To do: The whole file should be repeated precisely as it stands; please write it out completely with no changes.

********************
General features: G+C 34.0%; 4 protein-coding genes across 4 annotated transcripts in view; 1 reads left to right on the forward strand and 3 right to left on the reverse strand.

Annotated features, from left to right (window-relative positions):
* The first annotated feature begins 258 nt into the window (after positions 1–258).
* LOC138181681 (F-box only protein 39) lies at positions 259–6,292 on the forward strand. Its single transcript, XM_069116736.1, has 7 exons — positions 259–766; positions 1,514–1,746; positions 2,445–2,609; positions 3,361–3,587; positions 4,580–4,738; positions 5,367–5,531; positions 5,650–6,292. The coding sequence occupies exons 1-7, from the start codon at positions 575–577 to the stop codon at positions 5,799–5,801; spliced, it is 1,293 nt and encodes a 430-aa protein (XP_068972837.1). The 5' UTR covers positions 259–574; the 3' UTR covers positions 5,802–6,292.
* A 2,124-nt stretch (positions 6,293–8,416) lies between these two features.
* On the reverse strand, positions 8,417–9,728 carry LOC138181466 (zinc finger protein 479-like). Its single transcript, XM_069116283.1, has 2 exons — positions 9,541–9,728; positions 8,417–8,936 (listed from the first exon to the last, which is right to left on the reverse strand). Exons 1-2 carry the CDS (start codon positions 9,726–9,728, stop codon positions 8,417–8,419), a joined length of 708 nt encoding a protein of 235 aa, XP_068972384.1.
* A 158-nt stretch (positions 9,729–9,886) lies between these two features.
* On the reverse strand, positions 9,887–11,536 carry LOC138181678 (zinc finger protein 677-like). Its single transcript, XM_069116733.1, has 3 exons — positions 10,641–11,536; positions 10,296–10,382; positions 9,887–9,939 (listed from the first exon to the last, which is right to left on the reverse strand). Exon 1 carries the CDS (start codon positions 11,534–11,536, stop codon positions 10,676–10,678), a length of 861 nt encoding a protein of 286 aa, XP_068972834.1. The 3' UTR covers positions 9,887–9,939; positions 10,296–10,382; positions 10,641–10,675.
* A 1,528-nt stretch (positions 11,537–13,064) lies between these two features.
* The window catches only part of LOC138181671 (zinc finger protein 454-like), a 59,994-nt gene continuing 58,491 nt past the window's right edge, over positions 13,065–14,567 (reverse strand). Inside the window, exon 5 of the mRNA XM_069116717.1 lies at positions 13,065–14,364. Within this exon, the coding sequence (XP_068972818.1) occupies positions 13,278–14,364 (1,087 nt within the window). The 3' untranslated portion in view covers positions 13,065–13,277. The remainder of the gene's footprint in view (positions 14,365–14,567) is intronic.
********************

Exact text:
General features: G+C 34.0%; 4 protein-coding genes across 4 annotated transcripts in view; 1 reads left to right on the forward strand and 3 right to left on the reverse strand.

Annotated features, from left to right (window-relative positions):
* The first annotated feature begins 258 nt into the window (after positions 1–258).
* LOC138181681 (F-box only protein 39) lies at positions 259–6,292 on the forward strand. Its single transcript, XM_069116736.1, has 7 exons — positions 259–766; positions 1,514–1,746; positions 2,445–2,609; positions 3,361–3,587; positions 4,580–4,738; positions 5,367–5,531; positions 5,650–6,292. The coding sequence occupies exons 1-7, from the start codon at positions 575–577 to the stop codon at positions 5,799–5,801; spliced, it is 1,293 nt and encodes a 430-aa protein (XP_068972837.1). The 5' UTR covers positions 259–574; the 3' UTR covers positions 5,802–6,292.
* A 2,124-nt stretch (positions 6,293–8,416) lies between these two features.
* On the reverse strand, positions 8,417–9,728 carry LOC138181466 (zinc finger protein 479-like). Its single transcript, XM_069116283.1, has 2 exons — positions 9,541–9,728; positions 8,417–8,936 (listed from the first exon to the last, which is right to left on the reverse strand). Exons 1-2 carry the CDS (start codon positions 9,726–9,728, stop codon positions 8,417–8,419), a joined length of 708 nt encoding a protein of 235 aa, XP_068972384.1.
* A 158-nt stretch (positions 9,729–9,886) lies between these two features.
* On the reverse strand, positions 9,887–11,536 carry LOC138181678 (zinc finger protein 677-like). Its single transcript, XM_069116733.1, has 3 exons — positions 10,641–11,536; positions 10,296–10,382; positions 9,887–9,939 (listed from the first exon to the last, which is right to left on the reverse strand). Exon 1 carries the CDS (start codon positions 11,534–11,536, stop codon positions 10,676–10,678), a length of 861 nt encoding a protein of 286 aa, XP_068972834.1. The 3' UTR covers positions 9,887–9,939; positions 10,296–10,382; positions 10,641–10,675.
* A 1,528-nt stretch (positions 11,537–13,064) lies between these two features.
* The window catches only part of LOC138181671 (zinc finger protein 454-like), a 59,994-nt gene continuing 58,491 nt past the window's right edge, over positions 13,065–14,567 (reverse strand). Inside the window, exon 5 of the mRNA XM_069116717.1 lies at positions 13,065–14,364. Within this exon, the coding sequence (XP_068972818.1) occupies positions 13,278–14,364 (1,087 nt within the window). The 3' untranslated portion in view covers positions 13,065–13,277. The remainder of the gene's footprint in view (positions 14,365–14,567) is intronic.